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Nortenergy

A social enterprise in Shetland creates a unique product to enable fresh fruit and vegetables to be grown undercover in extreme climates

Polycrub in Shetland

Reducing food miles and growing fresh local produce creates new opportunities for social entperise

Polycrub enables fruit and vegetables to be grown undercover in extreme climates. It was developed by Nortenergy, a social enterprise set up by the Northmavine Community Development Company operating in the northernmost peninsula of mainland Shetland.

Motivation for developing the product in 2008 was the lack of quality fruit and vegetables available locally. The community wanted to find a way to reduce food miles and grow local amidst the challenging Shetland climate. As the design of Polycrub progressed, the group were approached and asked to consider an alternative use for redundant equipment from the aquaculture industry rather continue to send it to landfill, leading to a more circular economy.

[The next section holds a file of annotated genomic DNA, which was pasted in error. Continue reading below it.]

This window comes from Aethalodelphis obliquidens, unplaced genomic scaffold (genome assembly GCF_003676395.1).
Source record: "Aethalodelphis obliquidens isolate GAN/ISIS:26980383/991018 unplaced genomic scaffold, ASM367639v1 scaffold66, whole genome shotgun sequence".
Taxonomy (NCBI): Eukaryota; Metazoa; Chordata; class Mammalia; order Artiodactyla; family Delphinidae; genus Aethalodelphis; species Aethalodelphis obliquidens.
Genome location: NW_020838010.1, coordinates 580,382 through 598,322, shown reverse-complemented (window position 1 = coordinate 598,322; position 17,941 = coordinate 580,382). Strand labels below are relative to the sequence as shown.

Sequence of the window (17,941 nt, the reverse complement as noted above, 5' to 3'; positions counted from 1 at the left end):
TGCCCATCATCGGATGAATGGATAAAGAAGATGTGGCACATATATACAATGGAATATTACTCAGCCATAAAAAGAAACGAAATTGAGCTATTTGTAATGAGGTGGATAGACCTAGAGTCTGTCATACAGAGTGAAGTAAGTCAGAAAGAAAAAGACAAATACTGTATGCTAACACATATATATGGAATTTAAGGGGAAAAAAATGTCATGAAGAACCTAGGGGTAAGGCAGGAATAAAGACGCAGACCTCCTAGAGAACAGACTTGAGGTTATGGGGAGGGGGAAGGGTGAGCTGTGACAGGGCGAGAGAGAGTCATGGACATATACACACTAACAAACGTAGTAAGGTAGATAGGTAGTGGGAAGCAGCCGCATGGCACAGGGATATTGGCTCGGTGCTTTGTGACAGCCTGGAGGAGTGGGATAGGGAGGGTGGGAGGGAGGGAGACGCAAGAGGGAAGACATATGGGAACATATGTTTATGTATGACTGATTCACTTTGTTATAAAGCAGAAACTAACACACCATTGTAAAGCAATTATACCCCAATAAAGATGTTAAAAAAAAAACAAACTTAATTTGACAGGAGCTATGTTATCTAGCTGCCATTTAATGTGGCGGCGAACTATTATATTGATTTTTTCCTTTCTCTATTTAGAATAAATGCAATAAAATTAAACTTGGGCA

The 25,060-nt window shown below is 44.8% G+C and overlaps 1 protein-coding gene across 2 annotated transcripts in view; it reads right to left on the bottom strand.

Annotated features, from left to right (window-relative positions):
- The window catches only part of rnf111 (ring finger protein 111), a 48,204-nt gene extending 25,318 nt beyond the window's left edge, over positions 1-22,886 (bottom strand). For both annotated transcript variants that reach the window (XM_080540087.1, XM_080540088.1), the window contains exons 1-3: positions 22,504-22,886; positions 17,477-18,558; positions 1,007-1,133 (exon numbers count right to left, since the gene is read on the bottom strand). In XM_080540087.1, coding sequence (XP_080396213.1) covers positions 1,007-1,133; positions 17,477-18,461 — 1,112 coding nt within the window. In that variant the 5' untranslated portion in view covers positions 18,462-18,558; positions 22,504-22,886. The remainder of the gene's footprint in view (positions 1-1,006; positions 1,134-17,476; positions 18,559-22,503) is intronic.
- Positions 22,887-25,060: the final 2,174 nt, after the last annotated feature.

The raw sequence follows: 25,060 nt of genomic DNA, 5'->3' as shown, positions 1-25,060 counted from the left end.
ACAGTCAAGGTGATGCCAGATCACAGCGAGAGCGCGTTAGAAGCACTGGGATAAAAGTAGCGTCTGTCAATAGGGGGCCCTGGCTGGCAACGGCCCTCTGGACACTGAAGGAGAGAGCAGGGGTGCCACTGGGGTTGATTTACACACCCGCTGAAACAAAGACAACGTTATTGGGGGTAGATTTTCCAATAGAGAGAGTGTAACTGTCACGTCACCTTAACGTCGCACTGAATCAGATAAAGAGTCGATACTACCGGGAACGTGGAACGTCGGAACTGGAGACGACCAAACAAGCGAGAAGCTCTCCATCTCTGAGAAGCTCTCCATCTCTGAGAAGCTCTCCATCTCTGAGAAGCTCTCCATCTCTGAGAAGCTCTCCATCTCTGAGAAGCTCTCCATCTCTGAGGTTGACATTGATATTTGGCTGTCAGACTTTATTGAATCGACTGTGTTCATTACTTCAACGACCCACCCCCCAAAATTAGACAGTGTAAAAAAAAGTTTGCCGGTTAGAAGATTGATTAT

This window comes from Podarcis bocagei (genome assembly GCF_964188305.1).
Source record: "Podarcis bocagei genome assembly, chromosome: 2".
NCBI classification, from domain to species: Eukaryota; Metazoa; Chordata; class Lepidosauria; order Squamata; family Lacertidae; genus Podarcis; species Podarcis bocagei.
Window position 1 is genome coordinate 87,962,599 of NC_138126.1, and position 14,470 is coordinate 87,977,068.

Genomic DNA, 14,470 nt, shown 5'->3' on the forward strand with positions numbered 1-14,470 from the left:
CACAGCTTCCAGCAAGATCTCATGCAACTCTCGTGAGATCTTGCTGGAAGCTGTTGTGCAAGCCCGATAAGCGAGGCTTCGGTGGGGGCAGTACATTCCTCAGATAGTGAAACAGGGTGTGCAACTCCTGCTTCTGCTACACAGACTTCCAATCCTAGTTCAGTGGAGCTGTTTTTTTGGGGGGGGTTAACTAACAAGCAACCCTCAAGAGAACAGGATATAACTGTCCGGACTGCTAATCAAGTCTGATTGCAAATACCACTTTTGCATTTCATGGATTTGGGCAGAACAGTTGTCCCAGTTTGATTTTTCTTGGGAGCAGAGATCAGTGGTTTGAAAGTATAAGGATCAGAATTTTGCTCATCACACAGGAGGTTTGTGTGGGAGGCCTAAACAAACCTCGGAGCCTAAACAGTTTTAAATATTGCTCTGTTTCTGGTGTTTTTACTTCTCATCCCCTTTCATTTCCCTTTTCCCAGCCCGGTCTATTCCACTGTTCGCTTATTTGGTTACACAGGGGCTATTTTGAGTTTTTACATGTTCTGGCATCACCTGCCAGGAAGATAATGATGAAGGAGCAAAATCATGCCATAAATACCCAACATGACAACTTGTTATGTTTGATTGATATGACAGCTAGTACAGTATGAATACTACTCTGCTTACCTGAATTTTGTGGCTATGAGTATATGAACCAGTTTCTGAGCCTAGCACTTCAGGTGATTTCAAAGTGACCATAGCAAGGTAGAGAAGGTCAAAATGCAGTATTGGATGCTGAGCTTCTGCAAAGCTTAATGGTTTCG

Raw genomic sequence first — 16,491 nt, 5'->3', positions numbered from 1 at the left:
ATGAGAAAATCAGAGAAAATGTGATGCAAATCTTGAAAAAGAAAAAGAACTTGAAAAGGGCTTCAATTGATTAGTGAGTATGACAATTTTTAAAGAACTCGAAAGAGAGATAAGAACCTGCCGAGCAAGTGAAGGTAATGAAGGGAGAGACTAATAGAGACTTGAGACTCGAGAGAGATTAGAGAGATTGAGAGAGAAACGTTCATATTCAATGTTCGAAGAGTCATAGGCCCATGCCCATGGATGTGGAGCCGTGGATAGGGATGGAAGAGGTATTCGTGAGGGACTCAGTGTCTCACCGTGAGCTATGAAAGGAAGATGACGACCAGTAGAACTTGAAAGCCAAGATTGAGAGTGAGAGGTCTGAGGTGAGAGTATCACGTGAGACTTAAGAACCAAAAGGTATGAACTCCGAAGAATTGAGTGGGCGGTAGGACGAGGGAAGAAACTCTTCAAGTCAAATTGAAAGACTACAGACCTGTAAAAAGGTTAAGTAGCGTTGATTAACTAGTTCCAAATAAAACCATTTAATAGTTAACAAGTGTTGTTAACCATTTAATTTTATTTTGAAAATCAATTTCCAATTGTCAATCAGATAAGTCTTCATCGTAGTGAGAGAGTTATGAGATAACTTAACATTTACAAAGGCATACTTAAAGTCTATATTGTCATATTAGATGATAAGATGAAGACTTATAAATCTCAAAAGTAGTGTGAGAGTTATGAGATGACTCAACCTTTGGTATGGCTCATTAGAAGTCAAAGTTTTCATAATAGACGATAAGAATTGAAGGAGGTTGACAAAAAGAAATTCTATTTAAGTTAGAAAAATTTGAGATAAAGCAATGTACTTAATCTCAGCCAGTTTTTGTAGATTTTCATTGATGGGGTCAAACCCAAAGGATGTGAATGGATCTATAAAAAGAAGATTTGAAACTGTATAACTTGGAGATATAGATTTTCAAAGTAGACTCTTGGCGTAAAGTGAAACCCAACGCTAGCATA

The Polycrub design includes recycling waste salmon farm piping, which is readily available. The popularity of Polycrub has grown well beyond Shetland, including recent exports to the Falkland Islands and France, as well as other community groups and individual growers. Selling Polycrub kits is now a key trading activity for Nortenergy.

The popularity of the product sparked a £400,000 expansion of the business in 2018, including a £157,213 investment from HIE. Growth projections at that time were expected to create 2.5 full time equivalent jobs in a fragile area, and more than double trading turnover from £223,000 to around £492,000. Profits from the business are reinvested in the community by the Northmavine Community Development Company.

Polycrub is proving so popular in other parts of the country and further afield is a real opportunity for Nortenergy. As well as generating community income and creating new jobs in Northmavine, the company is helping communities in other fragile areas who face similar geographic or climatic challenges.